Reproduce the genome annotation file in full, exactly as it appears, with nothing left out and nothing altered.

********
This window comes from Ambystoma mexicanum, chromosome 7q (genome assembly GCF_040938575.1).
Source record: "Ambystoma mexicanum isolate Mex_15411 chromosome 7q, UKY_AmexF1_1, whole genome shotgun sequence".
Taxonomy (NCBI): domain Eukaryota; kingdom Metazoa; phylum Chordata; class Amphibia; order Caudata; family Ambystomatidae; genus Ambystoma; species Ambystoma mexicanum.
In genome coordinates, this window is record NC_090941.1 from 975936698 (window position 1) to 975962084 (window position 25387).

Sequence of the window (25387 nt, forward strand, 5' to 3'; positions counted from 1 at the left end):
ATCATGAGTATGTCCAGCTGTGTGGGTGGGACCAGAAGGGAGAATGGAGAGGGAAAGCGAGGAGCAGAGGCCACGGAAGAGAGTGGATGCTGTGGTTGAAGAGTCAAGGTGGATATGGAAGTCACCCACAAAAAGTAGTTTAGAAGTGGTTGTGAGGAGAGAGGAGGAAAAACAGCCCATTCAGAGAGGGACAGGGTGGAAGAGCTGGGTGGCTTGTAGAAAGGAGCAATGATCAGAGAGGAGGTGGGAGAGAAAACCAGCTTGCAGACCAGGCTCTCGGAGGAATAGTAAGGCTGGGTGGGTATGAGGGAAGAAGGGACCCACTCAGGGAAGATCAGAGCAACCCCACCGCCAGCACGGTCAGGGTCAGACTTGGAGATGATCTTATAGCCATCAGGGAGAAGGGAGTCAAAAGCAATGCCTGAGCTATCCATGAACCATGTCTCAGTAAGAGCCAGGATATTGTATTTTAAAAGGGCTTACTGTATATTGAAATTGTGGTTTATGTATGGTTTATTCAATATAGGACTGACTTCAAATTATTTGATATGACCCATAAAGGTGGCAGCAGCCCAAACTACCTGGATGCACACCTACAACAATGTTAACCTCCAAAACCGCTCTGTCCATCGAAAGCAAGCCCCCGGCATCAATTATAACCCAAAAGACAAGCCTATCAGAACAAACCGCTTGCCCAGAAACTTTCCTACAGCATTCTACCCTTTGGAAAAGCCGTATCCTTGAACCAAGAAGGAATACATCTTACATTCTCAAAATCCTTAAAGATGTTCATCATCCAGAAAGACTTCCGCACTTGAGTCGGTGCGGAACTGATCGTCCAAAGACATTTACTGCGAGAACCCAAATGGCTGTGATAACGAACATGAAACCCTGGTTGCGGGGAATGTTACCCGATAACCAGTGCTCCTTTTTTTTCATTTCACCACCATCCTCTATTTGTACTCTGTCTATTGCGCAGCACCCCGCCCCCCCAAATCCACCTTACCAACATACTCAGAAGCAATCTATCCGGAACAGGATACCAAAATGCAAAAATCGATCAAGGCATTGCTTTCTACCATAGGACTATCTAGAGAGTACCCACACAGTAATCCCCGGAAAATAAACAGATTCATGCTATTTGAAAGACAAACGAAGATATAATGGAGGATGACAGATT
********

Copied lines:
This window comes from Ambystoma mexicanum, chromosome 7q (genome assembly GCF_040938575.1).
Source record: "Ambystoma mexicanum isolate Mex_15411 chromosome 7q, UKY_AmexF1_1, whole genome shotgun sequence".
Taxonomy (NCBI): domain Eukaryota; kingdom Metazoa; phylum Chordata; class Amphibia; order Caudata; family Ambystomatidae; genus Ambystoma; species Ambystoma mexicanum.
In genome coordinates, this window is record NC_090941.1 from 975936698 (window position 1) to 975962084 (window position 25387).

Sequence of the window (25387 nt, forward strand, 5' to 3'; positions counted from 1 at the left end):
ATCATGAGTATGTCCAGCTGTGTGGGTGGGACCAGAAGGGAGAATGGAGAGGGAAAGCGAGGAGCAGAGGCCACGGAAGAGAGTGGATGCTGTGGTTGAAGAGTCAAGGTGGATATGGAAGTCACCCACAAAAAGTAGTTTAGAAGTGGTTGTGAGGAGAGAGGAGGAAAAACAGCCCATTCAGAGAGGGACAGGGTGGAAGAGCTGGGTGGCTTGTAGAAAGGAGCAATGATCAGAGAGGAGGTGGGAGAGAAAACCAGCTTGCAGACCAGGCTCTCGGAGGAATAGTAAGGCTGGGTGGGTATGAGGGAAGAAGGGACCCACTCAGGGAAGATCAGAGCAACCCCACCGCCAGCACGGTCAGGGTCAGACTTGGAGATGATCTTATAGCCATCAGGGAGAAGGGAGTCAAAAGCAATGCCTGAGCTATCCATGAACCATGTCTCAGTAAGAGCCAGGATATTGTATTTTAAAAGGGCTTACTGTATATTGAAATTGTGGTTTATGTATGGTTTATTCAATATAGGACTGACTTCAAATTATTTGATATGACCCATAAAGGTGGCAGCAGCCCAAACTACCTGGATGCACACCTACAACAATGTTAACCTCCAAAACCGCTCTGTCCATCGAAAGCAAGCCCCCGGCATCAATTATAACCCAAAAGACAAGCCTATCAGAACAAACCGCTTGCCCAGAAACTTTCCTACAGCATTCTACCCTTTGGAAAAGCCGTATCCTTGAACCAAGAAGGAATACATCTTACATTCTCAAAATCCTTAAAGATGTTCATCATCCAGAAAGACTTCCGCACTTGAGTCGGTGCGGAACTGATCGTCCAAAGACATTTACTGCGAGAACCCAAATGGCTGTGATAACGAACATGAAACCCTGGTTGCGGGGAATGTTACCCGATAACCAGTGCTCCTTTTTTTTCATTTCACCACCATCCTCTATTTGTACTCTGTCTATTGCGCAGCACCCCGCCCCCCCAAATCCACCTTACCAACATACTCAGAAGCAATCTATCCGGAACAGGATACCAAAATGCAAAAATCGATCAAGGCATTGCTTTCTACCATAGGACTATCTAGAGAGTACCCACACAGTAATCCCCGGAAAATAAACAGATTCATGCTATTTGAAAGACAAACGAAGATATAATGGAGGATGACAGATT